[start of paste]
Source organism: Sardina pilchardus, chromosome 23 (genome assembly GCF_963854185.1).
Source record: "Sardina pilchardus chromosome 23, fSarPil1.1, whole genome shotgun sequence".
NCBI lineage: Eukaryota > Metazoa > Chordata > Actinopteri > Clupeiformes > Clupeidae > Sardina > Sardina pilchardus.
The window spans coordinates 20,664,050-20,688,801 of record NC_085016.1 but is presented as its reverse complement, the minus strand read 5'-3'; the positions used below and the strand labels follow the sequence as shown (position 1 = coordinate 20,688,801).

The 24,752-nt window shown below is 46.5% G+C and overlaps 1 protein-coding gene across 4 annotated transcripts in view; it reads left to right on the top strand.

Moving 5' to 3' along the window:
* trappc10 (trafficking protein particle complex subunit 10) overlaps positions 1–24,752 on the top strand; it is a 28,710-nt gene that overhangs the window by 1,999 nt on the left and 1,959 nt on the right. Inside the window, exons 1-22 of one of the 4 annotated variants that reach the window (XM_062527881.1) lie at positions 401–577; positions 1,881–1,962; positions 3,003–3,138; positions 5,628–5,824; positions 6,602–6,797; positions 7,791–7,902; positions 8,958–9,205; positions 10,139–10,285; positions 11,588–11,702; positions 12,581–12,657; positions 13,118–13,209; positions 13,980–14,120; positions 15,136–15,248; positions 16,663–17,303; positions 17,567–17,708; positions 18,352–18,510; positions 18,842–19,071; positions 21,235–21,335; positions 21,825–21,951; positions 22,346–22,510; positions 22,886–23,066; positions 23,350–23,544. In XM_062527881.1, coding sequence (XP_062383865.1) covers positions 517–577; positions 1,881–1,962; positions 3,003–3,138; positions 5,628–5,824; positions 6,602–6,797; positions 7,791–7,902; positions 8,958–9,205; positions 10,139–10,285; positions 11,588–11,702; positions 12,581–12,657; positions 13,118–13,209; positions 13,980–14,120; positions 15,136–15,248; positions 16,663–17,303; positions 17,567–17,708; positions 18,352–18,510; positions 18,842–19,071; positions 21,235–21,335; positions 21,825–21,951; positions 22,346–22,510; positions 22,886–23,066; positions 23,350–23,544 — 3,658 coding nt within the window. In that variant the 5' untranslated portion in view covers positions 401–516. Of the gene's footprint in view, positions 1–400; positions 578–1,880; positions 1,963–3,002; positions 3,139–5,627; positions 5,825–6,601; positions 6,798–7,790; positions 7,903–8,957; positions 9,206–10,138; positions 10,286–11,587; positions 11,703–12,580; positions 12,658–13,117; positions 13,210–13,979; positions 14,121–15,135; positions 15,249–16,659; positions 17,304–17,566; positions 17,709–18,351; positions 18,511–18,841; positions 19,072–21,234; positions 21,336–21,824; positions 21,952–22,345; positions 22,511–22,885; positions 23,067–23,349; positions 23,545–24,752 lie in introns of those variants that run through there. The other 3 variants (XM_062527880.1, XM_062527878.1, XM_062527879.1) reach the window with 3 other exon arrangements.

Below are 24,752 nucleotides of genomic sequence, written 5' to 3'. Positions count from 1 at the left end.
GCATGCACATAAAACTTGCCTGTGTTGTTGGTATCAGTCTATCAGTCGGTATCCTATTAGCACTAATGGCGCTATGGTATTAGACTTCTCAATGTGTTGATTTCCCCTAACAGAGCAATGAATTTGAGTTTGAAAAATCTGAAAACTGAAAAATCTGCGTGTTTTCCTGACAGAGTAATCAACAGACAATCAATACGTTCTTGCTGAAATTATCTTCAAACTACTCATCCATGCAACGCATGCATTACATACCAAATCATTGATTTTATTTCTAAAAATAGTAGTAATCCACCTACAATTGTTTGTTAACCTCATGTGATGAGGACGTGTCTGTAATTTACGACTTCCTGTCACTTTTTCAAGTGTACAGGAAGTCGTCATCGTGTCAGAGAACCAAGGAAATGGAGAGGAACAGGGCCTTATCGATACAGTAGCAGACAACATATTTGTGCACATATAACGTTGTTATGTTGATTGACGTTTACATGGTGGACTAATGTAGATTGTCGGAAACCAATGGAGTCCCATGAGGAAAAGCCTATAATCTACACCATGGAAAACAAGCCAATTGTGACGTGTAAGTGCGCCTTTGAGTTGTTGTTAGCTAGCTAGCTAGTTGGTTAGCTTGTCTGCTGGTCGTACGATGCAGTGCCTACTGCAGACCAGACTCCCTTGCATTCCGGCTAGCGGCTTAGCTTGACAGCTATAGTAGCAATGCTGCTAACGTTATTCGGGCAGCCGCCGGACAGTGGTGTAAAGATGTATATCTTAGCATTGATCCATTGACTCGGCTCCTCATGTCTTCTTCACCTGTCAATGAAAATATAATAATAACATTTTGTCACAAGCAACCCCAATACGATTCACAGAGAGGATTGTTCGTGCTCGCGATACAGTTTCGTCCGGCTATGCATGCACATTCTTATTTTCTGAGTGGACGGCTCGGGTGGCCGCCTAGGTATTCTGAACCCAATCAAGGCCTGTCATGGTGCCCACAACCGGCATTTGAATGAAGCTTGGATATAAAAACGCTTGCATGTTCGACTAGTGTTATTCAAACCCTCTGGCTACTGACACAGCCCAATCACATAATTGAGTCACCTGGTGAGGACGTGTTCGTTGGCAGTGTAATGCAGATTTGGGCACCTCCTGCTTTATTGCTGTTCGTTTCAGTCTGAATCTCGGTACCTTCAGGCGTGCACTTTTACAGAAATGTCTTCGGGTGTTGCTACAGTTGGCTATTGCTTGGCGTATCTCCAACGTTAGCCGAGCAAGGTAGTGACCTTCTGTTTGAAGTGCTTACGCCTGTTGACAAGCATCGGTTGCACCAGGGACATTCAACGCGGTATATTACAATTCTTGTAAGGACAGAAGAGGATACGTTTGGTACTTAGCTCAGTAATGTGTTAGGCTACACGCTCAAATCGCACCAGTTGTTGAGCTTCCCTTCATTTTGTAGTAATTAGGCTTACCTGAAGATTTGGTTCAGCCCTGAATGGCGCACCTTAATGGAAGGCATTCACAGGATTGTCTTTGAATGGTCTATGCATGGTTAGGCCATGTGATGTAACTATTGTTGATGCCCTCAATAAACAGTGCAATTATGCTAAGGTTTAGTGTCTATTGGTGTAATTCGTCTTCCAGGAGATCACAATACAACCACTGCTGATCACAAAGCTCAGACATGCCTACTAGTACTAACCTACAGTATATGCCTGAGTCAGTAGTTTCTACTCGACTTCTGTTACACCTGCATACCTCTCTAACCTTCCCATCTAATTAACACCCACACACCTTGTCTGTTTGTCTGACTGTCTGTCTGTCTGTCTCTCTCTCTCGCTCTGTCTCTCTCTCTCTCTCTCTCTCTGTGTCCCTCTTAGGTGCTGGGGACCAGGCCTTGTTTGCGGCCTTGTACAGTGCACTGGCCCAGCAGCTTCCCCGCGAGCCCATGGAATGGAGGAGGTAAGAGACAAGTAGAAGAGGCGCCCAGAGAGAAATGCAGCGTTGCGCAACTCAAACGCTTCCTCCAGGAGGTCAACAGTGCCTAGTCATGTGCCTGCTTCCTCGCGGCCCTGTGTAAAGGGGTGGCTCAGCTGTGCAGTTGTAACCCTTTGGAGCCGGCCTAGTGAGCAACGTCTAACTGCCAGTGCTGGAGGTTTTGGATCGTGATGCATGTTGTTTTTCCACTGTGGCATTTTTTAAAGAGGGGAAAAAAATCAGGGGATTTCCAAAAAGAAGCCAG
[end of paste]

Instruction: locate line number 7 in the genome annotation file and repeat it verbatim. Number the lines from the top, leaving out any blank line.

* trappc10 (trafficking protein particle complex subunit 10) overlaps positions 1–24,752 on the top strand; it is a 28,710-nt gene that overhangs the window by 1,999 nt on the left and 1,959 nt on the right. Inside the window, exons 1-22 of one of the 4 annotated variants that reach the window (XM_062527881.1) lie at positions 401–577; positions 1,881–1,962; positions 3,003–3,138; positions 5,628–5,824; positions 6,602–6,797; positions 7,791–7,902; positions 8,958–9,205; positions 10,139–10,285; positions 11,588–11,702; positions 12,581–12,657; positions 13,118–13,209; positions 13,980–14,120; positions 15,136–15,248; positions 16,663–17,303; positions 17,567–17,708; positions 18,352–18,510; positions 18,842–19,071; positions 21,235–21,335; positions 21,825–21,951; positions 22,346–22,510; positions 22,886–23,066; positions 23,350–23,544. In XM_062527881.1, coding sequence (XP_062383865.1) covers positions 517–577; positions 1,881–1,962; positions 3,003–3,138; positions 5,628–5,824; positions 6,602–6,797; positions 7,791–7,902; positions 8,958–9,205; positions 10,139–10,285; positions 11,588–11,702; positions 12,581–12,657; positions 13,118–13,209; positions 13,980–14,120; positions 15,136–15,248; positions 16,663–17,303; positions 17,567–17,708; positions 18,352–18,510; positions 18,842–19,071; positions 21,235–21,335; positions 21,825–21,951; positions 22,346–22,510; positions 22,886–23,066; positions 23,350–23,544 — 3,658 coding nt within the window. In that variant the 5' untranslated portion in view covers positions 401–516. Of the gene's footprint in view, positions 1–400; positions 578–1,880; positions 1,963–3,002; positions 3,139–5,627; positions 5,825–6,601; positions 6,798–7,790; positions 7,903–8,957; positions 9,206–10,138; positions 10,286–11,587; positions 11,703–12,580; positions 12,658–13,117; positions 13,210–13,979; positions 14,121–15,135; positions 15,249–16,659; positions 17,304–17,566; positions 17,709–18,351; positions 18,511–18,841; positions 19,072–21,234; positions 21,336–21,824; positions 21,952–22,345; positions 22,511–22,885; positions 23,067–23,349; positions 23,545–24,752 lie in introns of those variants that run through there. The other 3 variants (XM_062527880.1, XM_062527878.1, XM_062527879.1) reach the window with 3 other exon arrangements.